Communicate Limits & Requests To Your Teammates

There are a lot of actions that may be more challenging for you, such as bending over for long periods of time to input combinations into locks on the floor. Don’t hesitate to ask your teammates for support and take a moment before you begin to ask the people you’re playing with for a bit of grace if you need it. If possible, share this post with your teammates in advance of playing an escape room so that they know what you may be tackling. 

Day Of Preparation

Dress For Comfort

Escape rooms in general aren’t an activity that tolerates dresses very well – you just don’t know what awaits you. However, when you’re pregnant, it’s not a terrible idea to dress like you would to attend Thanksgiving dinner… comfortable, loose-fitting, and forgiving clothes.

Nosebleeds Are A Thing

Even if you have never experienced them in your life before being pregnant, nosebleeds are an ever-present, annoying risk that strike when you least want them to (such as in the last ten minutes of a phenomenal escape room… speaking from experience). Do yourself a favor and throw some tissues in your pocket. If you don’t use them, you don’t use them, but the sudden, dawning realization that you need one and don’t have one is… unfortunate.

Clarify Exit Doors

You may have to step out of the escape room at some point – to use the restroom, for a nosebleed, or for whatever other purpose your body dreams up that day. Make sure you know in advance which door to exit out of.

Ask For A Chair

This probably will not be relevant until later in your pregnancy, if it is at all. Lower back pain and being on your feet for long periods of time may become uncomfortable for you as the hour stretches on.

If you think mobility may be an issue, ask the staff in advance if there are natural opportunities to sit in the room (perhaps there is a couch or chair already built into the experience). If there is not, ask that a chair be brought in for you to use as necessary. Staff will usually bring it in and place it in a location that they know will not impact game flow.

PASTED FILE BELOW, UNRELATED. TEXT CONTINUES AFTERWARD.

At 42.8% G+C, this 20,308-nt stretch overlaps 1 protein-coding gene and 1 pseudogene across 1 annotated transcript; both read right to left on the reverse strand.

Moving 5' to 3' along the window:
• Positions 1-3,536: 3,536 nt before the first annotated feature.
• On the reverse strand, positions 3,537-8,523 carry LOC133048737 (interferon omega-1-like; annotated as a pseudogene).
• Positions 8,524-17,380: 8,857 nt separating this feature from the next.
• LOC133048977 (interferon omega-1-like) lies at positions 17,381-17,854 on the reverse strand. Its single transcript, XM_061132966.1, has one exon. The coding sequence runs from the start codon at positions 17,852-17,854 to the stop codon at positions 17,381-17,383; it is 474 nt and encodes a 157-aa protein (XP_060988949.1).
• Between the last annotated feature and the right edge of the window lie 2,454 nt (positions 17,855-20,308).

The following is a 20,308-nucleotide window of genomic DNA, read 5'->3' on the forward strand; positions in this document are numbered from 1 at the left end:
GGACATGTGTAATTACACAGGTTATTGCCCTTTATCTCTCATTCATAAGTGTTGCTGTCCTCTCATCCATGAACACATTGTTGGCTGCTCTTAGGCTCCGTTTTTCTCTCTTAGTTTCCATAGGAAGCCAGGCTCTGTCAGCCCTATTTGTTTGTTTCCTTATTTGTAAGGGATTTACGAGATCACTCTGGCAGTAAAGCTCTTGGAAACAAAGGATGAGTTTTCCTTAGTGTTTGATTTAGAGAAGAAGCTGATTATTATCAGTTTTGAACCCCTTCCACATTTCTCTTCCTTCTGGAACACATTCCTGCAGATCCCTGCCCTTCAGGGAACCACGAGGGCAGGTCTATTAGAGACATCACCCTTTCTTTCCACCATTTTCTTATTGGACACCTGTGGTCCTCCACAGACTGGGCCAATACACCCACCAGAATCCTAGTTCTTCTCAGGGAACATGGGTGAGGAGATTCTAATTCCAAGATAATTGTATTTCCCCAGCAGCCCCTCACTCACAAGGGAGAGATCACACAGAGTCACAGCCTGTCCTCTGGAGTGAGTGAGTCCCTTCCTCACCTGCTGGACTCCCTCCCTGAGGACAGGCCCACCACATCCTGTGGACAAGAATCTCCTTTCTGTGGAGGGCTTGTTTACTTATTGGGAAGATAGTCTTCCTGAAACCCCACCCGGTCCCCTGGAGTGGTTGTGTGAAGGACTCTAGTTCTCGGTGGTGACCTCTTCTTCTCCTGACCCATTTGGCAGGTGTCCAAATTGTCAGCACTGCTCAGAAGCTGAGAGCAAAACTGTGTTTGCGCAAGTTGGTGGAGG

During the Escape Room

Beware of Darkness & Hazards

Your center-of-balance may be already off with a growing baby bump. Don’t make it worse by purposely stumbling through dark spaces. Watch out for uneven floors or props a teammate left out of place.

If a gamemaster leads you into a space blindfolded, it’s okay to peek and look down at your feet while you walk so you don’t fall, I promise.

Crawling & Climbing Are Someone Else’s Job

Some of the more physical aspects of escape rooms are often set up so that the entire team doesn’t have to complete them – just one or two brave souls. As mentioned above, let someone else step up to shimmy on their stomach underneath laser beams or clamber up onto a giant robot. And if there is way to walk around – don’t feel badly about taking it.

Listen To Your Body: Your Needs Will Change

As you progress throughout the nine months, or even day-to-day, what you’re able to do and feeling up for may change rapidly. Keep checking in with yourself and don’t be afraid to call it quits on escape rooms for a bit if you’re not up to the challenge. Personally, that point for me came with about a month and a half to go. I knew in my heart of hearts that I was tapped out after walking out of my last room.

Your Experience May Vary

My pregnancy experience isn’t the be all, end all… everyone is impacted differently. If you have other experiences or takeaways to share, please leave them in the comments.

Finally, and most importantly, always remember to first discuss this with your doctor. Go overboard on communication – with your doctor, teammates, and the staff. You are your strongest advocate.